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Re: Portable rootless ZSH

On Sat, Oct 12, 2019 at 5:13 PM Coden <codenb@xxxxxxxxxxxxxx> wrote:
> I don't understand one thing. I want to build rootless binary.
> * When I wrote that there is a way to build the binary on old version of packages I mean that library version checking raises the error only if the current packages version is older than used when compile. This workaround allows me to imitate "rootless" and I've tested my binary on modern linux distros versions and it works.

"Your mileage may vary" but typically if you want a fully portable
binary you need to static link everything.  Otherwise you're
eventually going to run into some kind of dynamic linkage problem,
even it it seems currently to work to compile with an older shared
object and then run with a newer one.

> * But when you wrote about prefix-like flags I think you understand that prefix-like flags requres absolute path from root like /usr/share. It's not rootless behaviour. Yes we can change prefixes for lib paths on building but we can't make it relative. I'm wrong?

Only a couple of them require an absolute path, and ultimately that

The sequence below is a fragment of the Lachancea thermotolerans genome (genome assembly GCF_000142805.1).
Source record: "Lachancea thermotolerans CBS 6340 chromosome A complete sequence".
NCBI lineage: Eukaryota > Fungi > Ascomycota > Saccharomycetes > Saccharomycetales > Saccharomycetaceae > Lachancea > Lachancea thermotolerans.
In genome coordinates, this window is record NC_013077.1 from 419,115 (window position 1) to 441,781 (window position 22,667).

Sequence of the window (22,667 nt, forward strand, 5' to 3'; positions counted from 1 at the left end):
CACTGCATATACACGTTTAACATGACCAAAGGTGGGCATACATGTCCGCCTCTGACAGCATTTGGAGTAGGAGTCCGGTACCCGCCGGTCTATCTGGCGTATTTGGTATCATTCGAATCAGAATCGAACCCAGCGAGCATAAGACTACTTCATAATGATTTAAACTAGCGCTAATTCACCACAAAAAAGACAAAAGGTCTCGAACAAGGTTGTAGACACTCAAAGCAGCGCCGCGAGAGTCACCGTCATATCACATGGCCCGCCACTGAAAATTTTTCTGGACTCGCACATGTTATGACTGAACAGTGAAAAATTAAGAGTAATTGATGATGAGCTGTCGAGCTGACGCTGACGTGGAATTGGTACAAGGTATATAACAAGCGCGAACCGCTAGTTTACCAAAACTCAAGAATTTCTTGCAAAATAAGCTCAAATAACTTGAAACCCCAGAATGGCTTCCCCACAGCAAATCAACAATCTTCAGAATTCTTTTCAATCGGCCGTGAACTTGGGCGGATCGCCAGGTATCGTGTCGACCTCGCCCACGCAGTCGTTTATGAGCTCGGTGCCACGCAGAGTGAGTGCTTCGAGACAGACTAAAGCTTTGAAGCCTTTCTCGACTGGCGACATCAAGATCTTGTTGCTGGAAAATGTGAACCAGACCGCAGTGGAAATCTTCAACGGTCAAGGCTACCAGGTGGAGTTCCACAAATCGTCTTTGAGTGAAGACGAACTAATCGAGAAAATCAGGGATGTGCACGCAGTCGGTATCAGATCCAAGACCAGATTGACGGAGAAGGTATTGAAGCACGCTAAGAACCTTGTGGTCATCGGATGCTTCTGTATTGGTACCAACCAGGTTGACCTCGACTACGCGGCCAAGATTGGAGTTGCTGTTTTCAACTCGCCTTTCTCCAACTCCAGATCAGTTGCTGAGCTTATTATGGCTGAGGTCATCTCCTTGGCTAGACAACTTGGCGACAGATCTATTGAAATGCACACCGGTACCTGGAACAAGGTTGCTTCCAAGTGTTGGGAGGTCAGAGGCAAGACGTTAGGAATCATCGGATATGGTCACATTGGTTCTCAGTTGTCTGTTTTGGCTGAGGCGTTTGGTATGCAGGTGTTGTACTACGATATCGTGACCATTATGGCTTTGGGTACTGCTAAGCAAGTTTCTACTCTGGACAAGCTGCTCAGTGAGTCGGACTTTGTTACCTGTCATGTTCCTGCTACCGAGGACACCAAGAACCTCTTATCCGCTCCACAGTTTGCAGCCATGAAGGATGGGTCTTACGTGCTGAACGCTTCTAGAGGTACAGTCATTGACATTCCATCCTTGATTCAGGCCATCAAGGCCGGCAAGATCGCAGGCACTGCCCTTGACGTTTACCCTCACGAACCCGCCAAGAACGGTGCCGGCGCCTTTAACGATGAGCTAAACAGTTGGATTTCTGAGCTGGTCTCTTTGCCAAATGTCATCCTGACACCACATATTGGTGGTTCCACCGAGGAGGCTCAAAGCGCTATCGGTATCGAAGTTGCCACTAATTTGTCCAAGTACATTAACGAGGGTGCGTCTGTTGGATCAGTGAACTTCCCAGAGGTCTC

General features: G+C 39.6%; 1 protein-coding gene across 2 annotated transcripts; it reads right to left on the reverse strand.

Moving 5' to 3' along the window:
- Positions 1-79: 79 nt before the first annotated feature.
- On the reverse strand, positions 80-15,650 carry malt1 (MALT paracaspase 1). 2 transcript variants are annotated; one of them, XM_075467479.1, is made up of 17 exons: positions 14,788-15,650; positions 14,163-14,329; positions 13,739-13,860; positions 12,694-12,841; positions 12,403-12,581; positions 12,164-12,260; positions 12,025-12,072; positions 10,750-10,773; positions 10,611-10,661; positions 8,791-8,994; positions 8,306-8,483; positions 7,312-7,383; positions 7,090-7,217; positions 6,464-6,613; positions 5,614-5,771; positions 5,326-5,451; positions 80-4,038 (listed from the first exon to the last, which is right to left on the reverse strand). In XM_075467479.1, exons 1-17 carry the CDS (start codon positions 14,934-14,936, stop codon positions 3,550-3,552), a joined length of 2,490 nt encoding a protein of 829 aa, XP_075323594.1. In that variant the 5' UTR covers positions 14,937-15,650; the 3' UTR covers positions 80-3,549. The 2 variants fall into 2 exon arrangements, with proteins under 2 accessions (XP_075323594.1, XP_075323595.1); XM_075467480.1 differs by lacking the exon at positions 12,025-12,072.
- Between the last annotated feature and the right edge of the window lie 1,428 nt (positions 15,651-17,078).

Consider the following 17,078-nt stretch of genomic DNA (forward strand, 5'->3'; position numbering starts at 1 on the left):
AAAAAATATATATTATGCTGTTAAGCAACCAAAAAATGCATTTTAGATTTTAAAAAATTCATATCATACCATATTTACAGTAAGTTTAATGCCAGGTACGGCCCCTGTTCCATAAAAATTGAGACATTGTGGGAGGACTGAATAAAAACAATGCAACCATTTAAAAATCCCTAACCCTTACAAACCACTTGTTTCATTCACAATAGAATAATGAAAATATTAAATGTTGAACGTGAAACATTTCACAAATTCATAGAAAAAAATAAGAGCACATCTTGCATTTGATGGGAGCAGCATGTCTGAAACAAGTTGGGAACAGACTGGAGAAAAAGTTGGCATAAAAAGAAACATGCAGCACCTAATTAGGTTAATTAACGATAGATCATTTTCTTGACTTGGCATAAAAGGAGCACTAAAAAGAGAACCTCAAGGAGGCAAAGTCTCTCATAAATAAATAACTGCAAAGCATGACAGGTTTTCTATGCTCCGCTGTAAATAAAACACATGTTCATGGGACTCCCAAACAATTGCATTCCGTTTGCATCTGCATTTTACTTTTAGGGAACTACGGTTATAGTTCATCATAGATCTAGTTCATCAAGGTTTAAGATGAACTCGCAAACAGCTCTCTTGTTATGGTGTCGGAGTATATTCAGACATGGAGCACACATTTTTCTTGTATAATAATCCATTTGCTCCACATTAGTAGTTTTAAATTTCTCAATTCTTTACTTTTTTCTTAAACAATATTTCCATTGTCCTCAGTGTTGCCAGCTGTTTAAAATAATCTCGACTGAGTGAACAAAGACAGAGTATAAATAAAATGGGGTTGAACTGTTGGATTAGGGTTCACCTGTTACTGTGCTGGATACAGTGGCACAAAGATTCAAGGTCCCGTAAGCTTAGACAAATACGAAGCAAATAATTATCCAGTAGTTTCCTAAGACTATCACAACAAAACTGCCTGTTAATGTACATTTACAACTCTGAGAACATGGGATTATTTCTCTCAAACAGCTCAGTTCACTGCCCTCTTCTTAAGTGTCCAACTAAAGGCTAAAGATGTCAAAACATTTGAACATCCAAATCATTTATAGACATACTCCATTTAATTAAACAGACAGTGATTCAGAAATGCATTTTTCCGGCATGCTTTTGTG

only matters to "make install" (it changes $module_path but all of
your modules are static).  Some variation of this seems to work:

./configure --disable-dynamic --prefix=$PWD/run --bindir=$PWD/run
--enable-etcdir=./run/etc --enable-scriptdir=./run/scripts
--enable-fndir=./run/functions --enable-function-subdirs
(edit config.modules)
make install
cd run
ln -s . run
mkdir etc
cd ..

Now you can move the "run" directory anywhere, even rename it provided
it contains the symlink "run" pointing to itself, and when you cd into
it and then execute "./zsh", everything works.  There is one other
step needed:  After moving/copying/whatever the "run" directory to its
final location, you have to create a zshenv file in that "etc" subdir
and assign fpath.  You could also assign module_path for completeness,
but as noted nothing will ever use it.   To assign the fpath you can
just do:

./zsh -fc 'typeset -p fpath' | sed "s,./run,$PWD,g" > etc/zshenv

and now you're all set.

> What step in your way gives us relativity?

The problem with your scheme is that anything loaded at run time --
such as the completion functions -- HAS to be loaded by absolute path,
in order for the shell to ever be able to change directory.  That's
why normally one would instead create a zsh package that was intended
always to be installed in a predetermined fixed location, and use the
configure options to set the default paths to that fixed place.  This
is the procedure my previous message was describing.

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